From Rags to Riches: Bladder Cancer Research Rife With New Approaches

For decades, research into bladder cancer treatments was stagnant, but now science has moved into a period rife with new approaches — immunotherapy chief among them.
BY ARLENE WEINTRAUB
PUBLISHED: SEPTEMBER 27, 2016
When Lou Pagano learned in early 2014 that the cancer that had started in his bladder had spread to his liver, spine and some lymph nodes, he vowed to do everything he could to beat the disease.
“It’s keeping the cancer in check. I have a good quality of life.” - Lou Pagano, patient
When Lou Pagano learned in early 2014 that the cancer that had started in his bladder had spread to his liver, spine and some lymph nodes, he vowed to do everything he could to beat the disease.

Chemotherapy helped to shrink his tumors, but side effects such as neuropathy and fatigue were hard to endure, and new metastases were forming. Then, in the fall of 2014, Pagano entered a trial of a new drug, called Tecentriq (atezolizumab), which is designed to embolden patients’ own immune systems to fight their cancers.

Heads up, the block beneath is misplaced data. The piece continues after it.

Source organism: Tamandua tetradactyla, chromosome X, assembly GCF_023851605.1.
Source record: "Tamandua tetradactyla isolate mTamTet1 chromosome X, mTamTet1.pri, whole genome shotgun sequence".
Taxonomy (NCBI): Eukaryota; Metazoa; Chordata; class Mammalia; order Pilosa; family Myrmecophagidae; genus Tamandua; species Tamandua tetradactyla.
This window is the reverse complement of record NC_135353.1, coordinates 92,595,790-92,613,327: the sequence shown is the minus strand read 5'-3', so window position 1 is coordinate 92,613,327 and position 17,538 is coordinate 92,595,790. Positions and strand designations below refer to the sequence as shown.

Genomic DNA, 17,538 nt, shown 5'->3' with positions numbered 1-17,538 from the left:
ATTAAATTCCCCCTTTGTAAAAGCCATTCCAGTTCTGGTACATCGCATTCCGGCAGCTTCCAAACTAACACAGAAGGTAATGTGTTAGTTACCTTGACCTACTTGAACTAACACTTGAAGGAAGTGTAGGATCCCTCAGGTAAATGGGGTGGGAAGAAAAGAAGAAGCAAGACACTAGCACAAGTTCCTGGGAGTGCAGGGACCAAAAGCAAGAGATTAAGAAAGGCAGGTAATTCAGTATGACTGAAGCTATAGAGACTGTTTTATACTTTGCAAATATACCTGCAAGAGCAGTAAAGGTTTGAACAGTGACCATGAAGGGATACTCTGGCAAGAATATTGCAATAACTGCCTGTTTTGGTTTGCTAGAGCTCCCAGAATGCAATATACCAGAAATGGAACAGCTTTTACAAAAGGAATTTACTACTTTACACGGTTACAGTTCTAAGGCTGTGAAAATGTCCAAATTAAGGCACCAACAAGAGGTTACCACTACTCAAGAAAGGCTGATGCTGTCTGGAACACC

During the trial, Pagano received a 30-minute infusion of the drug every three weeks at the Sidney Kimmel Cancer Center at Jefferson in Philadelphia. His tumors stopped growing, and he was amazed that, aside from a bit of cramping in his hands, he seemed to have few noticeable side effects from the drug. Tecentriq was approved by the U.S. Food & Drug Administration (FDA) in May 2016, and Pagano is continuing on the drug indefinitely.

“It’s keeping the cancer in check. I have a good quality of life,” says Pagano, 62, who has been married for 40 years and recently celebrated the birthdays of three out of four of his grandchildren, the youngest of whom was born a year after his cancer diagnosis. “Everyone is thrilled.”



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